SPARK Initiative – Youth Supporting Youth
San Francisco has the highest rate of unsheltered homeless youth in the country. Gaps in the systems designed to care for vulnerable young people—child welfare, mental health, and juvenile justice, for example—too often result in youth falling through holes in the safety nets. 40 percent of all foster youth will experience homelessness in their lifetime and 20 percent will be classified as chronically homeless within two years after leaving foster care.
Preventing homelessness is one of the key strategies of our Chronic Homelessness Initiative. As part of this effort, we have partnered with On The Move, experts in youth engagement, to develop the SPARK (Stable Pathways to Achievement, Resilience, and Knowledge) Initiative. SPARK, led by young people who have experienced and overcome homelessness, identifies and helps tackle systemic barriers. SPARK youth serve as peer mentors, connecting homeless youth to services and forging relationships that create opportunities for stability.
Read on to learn more about the effort and meet one of SPARK’s peer mentors.
All my best,
CEO + Founder, Tipping Point Community
Snapshot: SPARK Initiative – Youth Supporting Youth
The SPARK Initiative has developed collaborative teams that together help locate, engage, and support youth who interacted with the child welfare system and are either homeless or at risk of homelessness. The collaborative teams include three key roles: lawyers, social workers, and peer mentors.
As of January, the peer mentors have worked with 340 homeless youth in San Francisco, Alameda, and Contra Costa counties, building relationships and connecting these young people to case management, as well as legal, housing, and mental health services. Working with youth to set realistic and achievable goals, SPARK takes a holistic approach to the youth's circumstances while helping them obtain or maintain housing.
Data collection is a core element of the SPARK Initiative. There are currently no data sets in the Bay Area (or anywhere else) tracking the intersection of child welfare involvement and homelessness. Tipping Point’s investment will contribute to a new database, built in partnership with University of Southern California, that will offer an accurate picture of the needs of homeless foster youth and enable service providers to enhance their efforts.
As part of connecting homeless youth to services, the collaborative team’s lawyers have helped their SPARK clients leverage approximately $1 million dollars annually in federal, state, and local funds for services. The SPARK team is hoping to partner with the public sector to adopt and maintain the program into the future.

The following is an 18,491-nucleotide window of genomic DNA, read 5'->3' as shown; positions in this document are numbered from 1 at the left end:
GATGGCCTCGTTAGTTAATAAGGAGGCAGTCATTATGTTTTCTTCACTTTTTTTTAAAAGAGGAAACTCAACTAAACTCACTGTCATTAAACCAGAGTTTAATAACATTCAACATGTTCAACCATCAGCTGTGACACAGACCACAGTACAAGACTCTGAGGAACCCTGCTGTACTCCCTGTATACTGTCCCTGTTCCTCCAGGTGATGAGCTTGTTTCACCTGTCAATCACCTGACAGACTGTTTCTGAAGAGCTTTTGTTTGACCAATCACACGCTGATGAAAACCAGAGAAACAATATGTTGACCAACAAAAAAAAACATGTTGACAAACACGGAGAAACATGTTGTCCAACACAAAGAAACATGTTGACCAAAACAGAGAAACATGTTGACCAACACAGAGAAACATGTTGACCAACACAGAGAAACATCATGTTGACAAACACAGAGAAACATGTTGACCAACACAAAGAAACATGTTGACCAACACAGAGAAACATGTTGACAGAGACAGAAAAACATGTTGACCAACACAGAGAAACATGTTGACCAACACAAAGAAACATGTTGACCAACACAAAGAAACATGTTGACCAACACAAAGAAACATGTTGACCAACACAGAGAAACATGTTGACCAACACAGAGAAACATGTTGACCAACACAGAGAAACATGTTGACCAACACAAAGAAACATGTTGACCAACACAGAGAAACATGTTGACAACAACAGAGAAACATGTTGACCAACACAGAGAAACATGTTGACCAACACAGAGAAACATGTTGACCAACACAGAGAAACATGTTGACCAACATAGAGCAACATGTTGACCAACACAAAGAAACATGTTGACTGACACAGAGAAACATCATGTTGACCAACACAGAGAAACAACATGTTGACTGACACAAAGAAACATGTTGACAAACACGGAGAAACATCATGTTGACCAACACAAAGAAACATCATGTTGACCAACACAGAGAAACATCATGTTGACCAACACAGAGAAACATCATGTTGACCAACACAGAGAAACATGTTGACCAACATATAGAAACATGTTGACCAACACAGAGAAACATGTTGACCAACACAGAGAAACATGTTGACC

Who's Making It Happen
"We’re filling a huge gap between homeless youth and the services available to them. SPARK is the bridge.”
– Sema’J Wyatt, SPARK Peer Mentor
As a SPARK peer mentor, Sema’J Wyatt uses her own experience with homelessness to help others. Sema’J was in foster care from age 2, fostered her four younger siblings, and became homeless upon aging out of the foster care system at 17. She and the other SPARK peer mentors have made meaningful connections with hundreds of youth. They’ve also contributed important learnings to improve the program, such as data collection that includes the needs of pregnant youth and adjusting the timeline of the data collection to account for the time it takes to build trust. Through SPARK, Sema’J has had the opportunity to develop her skills and leadership talents. This December, Sema’J will be studying abroad in Liberia with Planting a Seed International, which has invited her to speak to their Board about meeting the needs of inner-city students.
What We're Reading
California has the largest foster care population in the country. A comprehensive report evaluating outcomes for our state’s foster youth found that 36 percent of respondents in foster care had experienced homelessness while in care.
Founded by Tipping Point’s Law + Policy Director Brian Blalock, Bay Area Legal Aid’s youth law unit has published a report on youth homelessness which emphasizes the importance of including youth engagement and field learnings in program and training design.
Chronic Homelessness Initiative Overview
There are approximately 2,100 people experiencing chronic homelessness on any given night in San Francisco. Tipping Point’s $100 million pledge marks the single largest private investment to address homelessness in City history.
Tipping Point takes a three-pronged approach to our impact goal. See here for more details. If you are receiving this email as a forward, subscribe here to receive this update monthly.